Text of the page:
I love long, detailed stories about mountain climbing -- even though I am not a climber.
It is true that, back in my Colorado decade, a younger and skinnier version of myself hiked to the peaks of trio of 14,000-foot mountains in the long, intricate Mosquito Range in the center of the state (near the mythical town of South Park). There was really no climbing involved, just hiking up and up and up slopes and then narrow ridges. Still it was most memorable (I dehydrated myself pretty bad). I still dream images from some of those vistas.
The beauty and danger found in high mountains must do a mental and spiritual number of some people.
Why do they do it? Yes, I know: Because it's there. But there is more to serious mountain climbing that that, and that sense of wonder is the intellectual and artistic backbone in a fine New York Times piece that ran with this epic headline (and stunning photography):
Scaling the World’s
Most Lethal Mountain,
in the Dead of Winter
For reasons of history and culture, Polish climbers are among the world’s most audacious. This winter, a group will attempt K2, the world’s most dangerous mountain.
Now, read that headline again. If you think like me, several ideas will jump out -- but especially the word "culture." When you think of Polish culture, what leaps to mind?
Hold that thought. Let's start with a summary paragraph that was the source for that headline:
These men will hike through knee-deep snow to a base camp at 18,645 feet, surpassing all but one mountain in the United States. Atop K2’s near-vertical slopes, glacial icefalls dislodge car-size hunks of ice. Winds at the summit reach hurricane strength, and temperatures can fall as low as minus 80 Fahrenheit.
The climbers could wait two months in their tents, in hopes the gales relent for a few days. They have no margin for error; K2 routinely kills those trapped on its flanks.
This is the way of the Polish climbers, who for reasons of history and culture have earned reputations as the greatest climbers of the Himalayas in winter. They are prisoners of their dreams.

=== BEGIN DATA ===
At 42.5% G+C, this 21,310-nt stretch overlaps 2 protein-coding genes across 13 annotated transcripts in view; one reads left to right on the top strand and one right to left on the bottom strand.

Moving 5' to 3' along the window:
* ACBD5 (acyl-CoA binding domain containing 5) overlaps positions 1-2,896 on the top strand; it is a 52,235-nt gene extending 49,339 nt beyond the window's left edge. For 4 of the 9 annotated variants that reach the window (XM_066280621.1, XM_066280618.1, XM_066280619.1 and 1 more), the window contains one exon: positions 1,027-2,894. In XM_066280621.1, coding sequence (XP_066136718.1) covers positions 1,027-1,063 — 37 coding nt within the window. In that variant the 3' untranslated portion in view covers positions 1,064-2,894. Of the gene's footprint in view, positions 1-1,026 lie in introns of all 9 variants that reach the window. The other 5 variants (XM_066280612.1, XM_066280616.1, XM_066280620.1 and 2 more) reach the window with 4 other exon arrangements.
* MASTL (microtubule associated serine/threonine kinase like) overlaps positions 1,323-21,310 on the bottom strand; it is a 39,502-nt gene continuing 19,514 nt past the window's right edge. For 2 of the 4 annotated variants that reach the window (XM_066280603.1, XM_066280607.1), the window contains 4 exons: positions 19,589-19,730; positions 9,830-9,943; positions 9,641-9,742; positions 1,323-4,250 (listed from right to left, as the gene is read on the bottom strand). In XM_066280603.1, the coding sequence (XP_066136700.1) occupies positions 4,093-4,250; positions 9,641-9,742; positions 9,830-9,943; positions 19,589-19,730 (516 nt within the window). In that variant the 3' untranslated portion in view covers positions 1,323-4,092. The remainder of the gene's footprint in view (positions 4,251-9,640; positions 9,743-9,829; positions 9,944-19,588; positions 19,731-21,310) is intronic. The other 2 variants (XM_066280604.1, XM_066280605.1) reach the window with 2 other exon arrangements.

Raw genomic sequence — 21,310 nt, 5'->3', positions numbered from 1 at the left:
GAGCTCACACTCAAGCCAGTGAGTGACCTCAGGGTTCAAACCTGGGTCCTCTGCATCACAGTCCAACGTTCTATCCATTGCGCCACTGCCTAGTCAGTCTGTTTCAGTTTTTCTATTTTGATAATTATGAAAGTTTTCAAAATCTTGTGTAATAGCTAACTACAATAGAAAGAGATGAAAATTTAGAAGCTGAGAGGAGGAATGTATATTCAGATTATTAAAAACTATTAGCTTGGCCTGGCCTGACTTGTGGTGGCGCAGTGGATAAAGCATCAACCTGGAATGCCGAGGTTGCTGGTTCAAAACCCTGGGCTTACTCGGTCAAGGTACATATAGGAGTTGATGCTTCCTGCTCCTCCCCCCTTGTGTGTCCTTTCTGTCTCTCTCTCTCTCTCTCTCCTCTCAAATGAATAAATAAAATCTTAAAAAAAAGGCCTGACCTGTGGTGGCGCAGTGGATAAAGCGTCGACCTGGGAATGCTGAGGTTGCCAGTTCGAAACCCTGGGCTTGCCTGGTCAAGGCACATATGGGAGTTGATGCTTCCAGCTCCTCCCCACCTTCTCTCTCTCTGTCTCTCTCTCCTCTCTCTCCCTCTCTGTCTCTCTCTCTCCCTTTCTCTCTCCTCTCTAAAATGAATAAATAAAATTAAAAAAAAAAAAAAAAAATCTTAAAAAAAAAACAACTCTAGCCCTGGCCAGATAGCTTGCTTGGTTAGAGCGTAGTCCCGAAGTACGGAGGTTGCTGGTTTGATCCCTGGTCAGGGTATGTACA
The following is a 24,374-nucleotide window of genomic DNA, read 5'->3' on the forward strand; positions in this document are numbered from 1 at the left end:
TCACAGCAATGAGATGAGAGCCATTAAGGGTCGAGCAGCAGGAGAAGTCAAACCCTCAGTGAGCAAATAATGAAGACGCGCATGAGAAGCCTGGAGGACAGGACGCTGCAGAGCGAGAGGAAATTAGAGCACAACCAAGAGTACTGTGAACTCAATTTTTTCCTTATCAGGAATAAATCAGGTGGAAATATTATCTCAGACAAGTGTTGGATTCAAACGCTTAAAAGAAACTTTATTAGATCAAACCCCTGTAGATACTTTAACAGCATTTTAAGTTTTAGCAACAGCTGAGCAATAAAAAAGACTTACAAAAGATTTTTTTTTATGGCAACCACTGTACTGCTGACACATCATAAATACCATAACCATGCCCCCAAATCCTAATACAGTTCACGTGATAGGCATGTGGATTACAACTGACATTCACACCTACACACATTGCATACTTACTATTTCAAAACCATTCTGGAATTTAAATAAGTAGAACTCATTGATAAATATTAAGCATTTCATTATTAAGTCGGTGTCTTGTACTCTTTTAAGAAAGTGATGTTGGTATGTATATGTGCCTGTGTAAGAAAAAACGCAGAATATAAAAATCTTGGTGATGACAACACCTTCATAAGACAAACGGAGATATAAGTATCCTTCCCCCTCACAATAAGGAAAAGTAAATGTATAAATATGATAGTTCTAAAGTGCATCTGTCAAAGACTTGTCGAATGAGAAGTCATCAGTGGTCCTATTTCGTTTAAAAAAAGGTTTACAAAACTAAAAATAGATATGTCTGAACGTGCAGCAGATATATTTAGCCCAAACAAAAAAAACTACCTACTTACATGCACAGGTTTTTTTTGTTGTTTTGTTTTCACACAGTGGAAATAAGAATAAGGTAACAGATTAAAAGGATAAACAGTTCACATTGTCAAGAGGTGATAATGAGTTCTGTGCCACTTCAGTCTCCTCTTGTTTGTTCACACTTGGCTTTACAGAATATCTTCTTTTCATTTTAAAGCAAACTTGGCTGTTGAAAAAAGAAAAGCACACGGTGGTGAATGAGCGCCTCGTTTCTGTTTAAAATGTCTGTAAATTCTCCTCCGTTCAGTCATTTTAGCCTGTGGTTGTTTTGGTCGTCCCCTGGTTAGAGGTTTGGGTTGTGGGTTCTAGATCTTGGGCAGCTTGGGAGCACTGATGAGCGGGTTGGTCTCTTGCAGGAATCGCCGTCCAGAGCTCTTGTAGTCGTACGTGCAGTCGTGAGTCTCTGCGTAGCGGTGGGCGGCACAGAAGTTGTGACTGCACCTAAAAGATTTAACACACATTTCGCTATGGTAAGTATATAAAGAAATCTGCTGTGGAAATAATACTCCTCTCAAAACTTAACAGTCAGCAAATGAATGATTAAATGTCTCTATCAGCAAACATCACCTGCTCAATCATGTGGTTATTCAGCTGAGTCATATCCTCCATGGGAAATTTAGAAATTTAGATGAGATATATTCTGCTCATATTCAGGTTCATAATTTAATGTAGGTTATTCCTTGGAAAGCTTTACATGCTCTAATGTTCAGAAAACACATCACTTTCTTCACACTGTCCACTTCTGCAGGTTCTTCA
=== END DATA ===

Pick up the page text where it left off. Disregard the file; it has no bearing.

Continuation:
Again, when you think of Polish culture what do you think of? It's hard to escape the fact that Poland is one of the most Catholic cultures on earth and one in which Catholicism has soaked the deepest into its culture -- both popular and classical.
Thus, I kept waiting for the long, long story to make some reference to Catholicism as a factor in the dreams and motives of these climbers.
Maybe they are total secularists. Maybe their dreams don't have a Catholic framework, even though we are talking about a beautiful sport that -- especially when you take on K2 in the dead of winter -- is a matter of life and death.
Do men risk their lives like this without giving thought to whether this activity is worthwhile? So Polish men head up K2 in winter -- just for the challenge -- leaving their wives and children behind and they don't ask hard, ultimate questions about the cost they may pay? Nobody talks to a priest? No one accepts this challenge for reasons that are a matter of mystery, as well as machismo?
Finally, in a discussion of the discipline involved to do what they do, there is this:
One night in January, I sit in the village home of Janusz Majer, 70, a burly climber who is working to obtain the $335,000 in government and private financing needed to underwrite the assault on K2. His friend and climber, Wojciech Dzik, joins us.
Over salamis and cheeses and a prodigious amount of wine, we talk of long-ago mountaineering adventures. They had finished a climb in the Dolomites in the 1970s when they saw a sign for cappuccinos. Dzik, a mathematician, did the mental currency conversion. “My God! It was one-tenth of my salary,” he recalls. “After that, we lived like Jesus, on bread and wine.”
That's an interesting image. You wonder if that was totally random, or was Dzik referring to the Mass, as well as to normal meals? Maybe someone should have asked.
Then at the end of the epic piece, there is this:
The Polish mountaineers will arrive in late December and will wait days and weeks and months in hopes that incessant winds do not rend their tents. Here and there, they will climb that fantastically steep mountain and lay rope lines on its sides. Then they will slip into sleeping bags in 30- and 40-below temperatures. They will update expedition pages on Facebook and send emails to wives and girlfriends and children.
They will pray for a three-day break in the weather.
Why climb it? I put the question to [Adam] Bielecki. He knows better than most that glory is not the inevitable reward of the Himalayas.
“Climbing is about pleasure and pain — in winter that balance is lost,” he says. “There’s no pleasure to be found in Karakoram in winter. You are uncomfortable every minute of every day. But the great emotion of making history, of making an accomplishment no one else did, that is immense, almost spiritual.”
You think? Almost spiritual, for a circle of Polish men? Do you think that these Polish men pray, and not just about the weather?
One more question: Do these guys have a priest? A chaplain? I realize that it's too late to interview that man, but I predict that he's out there somewhere and has heard some pretty interesting prayers and confessions.